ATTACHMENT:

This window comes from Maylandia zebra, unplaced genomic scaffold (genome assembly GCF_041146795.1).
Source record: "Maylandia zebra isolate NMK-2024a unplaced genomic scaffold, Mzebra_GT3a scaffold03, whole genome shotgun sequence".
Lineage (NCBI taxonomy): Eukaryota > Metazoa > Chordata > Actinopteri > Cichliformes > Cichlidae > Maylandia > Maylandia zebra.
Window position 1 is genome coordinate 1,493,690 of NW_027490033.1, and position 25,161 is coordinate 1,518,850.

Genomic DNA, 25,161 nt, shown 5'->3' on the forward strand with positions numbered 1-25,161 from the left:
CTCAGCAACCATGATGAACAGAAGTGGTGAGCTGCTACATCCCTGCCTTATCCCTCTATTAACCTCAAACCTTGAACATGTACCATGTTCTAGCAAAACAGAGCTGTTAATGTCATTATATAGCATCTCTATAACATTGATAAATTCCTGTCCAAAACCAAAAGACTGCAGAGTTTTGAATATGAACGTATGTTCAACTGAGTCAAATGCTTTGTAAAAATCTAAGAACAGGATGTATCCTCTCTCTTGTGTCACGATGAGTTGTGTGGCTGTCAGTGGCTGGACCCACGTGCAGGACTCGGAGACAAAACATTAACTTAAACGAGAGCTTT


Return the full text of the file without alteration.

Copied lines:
This window comes from Maylandia zebra, unplaced genomic scaffold (genome assembly GCF_041146795.1).
Source record: "Maylandia zebra isolate NMK-2024a unplaced genomic scaffold, Mzebra_GT3a scaffold03, whole genome shotgun sequence".
Lineage (NCBI taxonomy): Eukaryota > Metazoa > Chordata > Actinopteri > Cichliformes > Cichlidae > Maylandia > Maylandia zebra.
Window position 1 is genome coordinate 1,493,690 of NW_027490033.1, and position 25,161 is coordinate 1,518,850.

Genomic DNA, 25,161 nt, shown 5'->3' on the forward strand with positions numbered 1-25,161 from the left:
CTCAGCAACCATGATGAACAGAAGTGGTGAGCTGCTACATCCCTGCCTTATCCCTCTATTAACCTCAAACCTTGAACATGTACCATGTTCTAGCAAAACAGAGCTGTTAATGTCATTATATAGCATCTCTATAACATTGATAAATTCCTGTCCAAAACCAAAAGACTGCAGAGTTTTGAATATGAACGTATGTTCAACTGAGTCAAATGCTTTGTAAAAATCTAAGAACAGGATGTATCCTCTCTCTTGTGTCACGATGAGTTGTGTGGCTGTCAGTGGCTGGACCCACGTGCAGGACTCGGAGACAAAACATTAACTTAAACGAGAGCTTT